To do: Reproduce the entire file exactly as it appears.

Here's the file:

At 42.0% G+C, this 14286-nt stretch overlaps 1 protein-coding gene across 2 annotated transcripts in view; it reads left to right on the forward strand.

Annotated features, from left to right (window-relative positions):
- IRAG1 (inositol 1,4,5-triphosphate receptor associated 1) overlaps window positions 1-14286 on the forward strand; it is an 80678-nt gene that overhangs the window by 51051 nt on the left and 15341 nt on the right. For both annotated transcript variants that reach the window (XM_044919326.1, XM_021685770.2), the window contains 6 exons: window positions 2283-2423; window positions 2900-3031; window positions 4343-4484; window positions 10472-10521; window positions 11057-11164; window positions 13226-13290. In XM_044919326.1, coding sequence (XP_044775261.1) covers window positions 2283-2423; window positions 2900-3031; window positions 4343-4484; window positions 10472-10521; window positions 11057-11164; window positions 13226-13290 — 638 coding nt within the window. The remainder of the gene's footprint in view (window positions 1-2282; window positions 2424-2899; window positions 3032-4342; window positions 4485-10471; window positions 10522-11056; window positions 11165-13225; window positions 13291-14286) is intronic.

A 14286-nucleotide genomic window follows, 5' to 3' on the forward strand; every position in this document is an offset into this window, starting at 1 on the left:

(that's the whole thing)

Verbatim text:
At 42.0% G+C, this 14286-nt stretch overlaps 1 protein-coding gene across 2 annotated transcripts in view; it reads left to right on the forward strand.

Annotated features, from left to right (window-relative positions):
- IRAG1 (inositol 1,4,5-triphosphate receptor associated 1) overlaps window positions 1-14286 on the forward strand; it is an 80678-nt gene that overhangs the window by 51051 nt on the left and 15341 nt on the right. For both annotated transcript variants that reach the window (XM_044919326.1, XM_021685770.2), the window contains 6 exons: window positions 2283-2423; window positions 2900-3031; window positions 4343-4484; window positions 10472-10521; window positions 11057-11164; window positions 13226-13290. In XM_044919326.1, coding sequence (XP_044775261.1) covers window positions 2283-2423; window positions 2900-3031; window positions 4343-4484; window positions 10472-10521; window positions 11057-11164; window positions 13226-13290 — 638 coding nt within the window. The remainder of the gene's footprint in view (window positions 1-2282; window positions 2424-2899; window positions 3032-4342; window positions 4485-10471; window positions 10522-11056; window positions 11165-13225; window positions 13291-14286) is intronic.

A 14286-nucleotide genomic window follows, 5' to 3' on the forward strand; every position in this document is an offset into this window, starting at 1 on the left: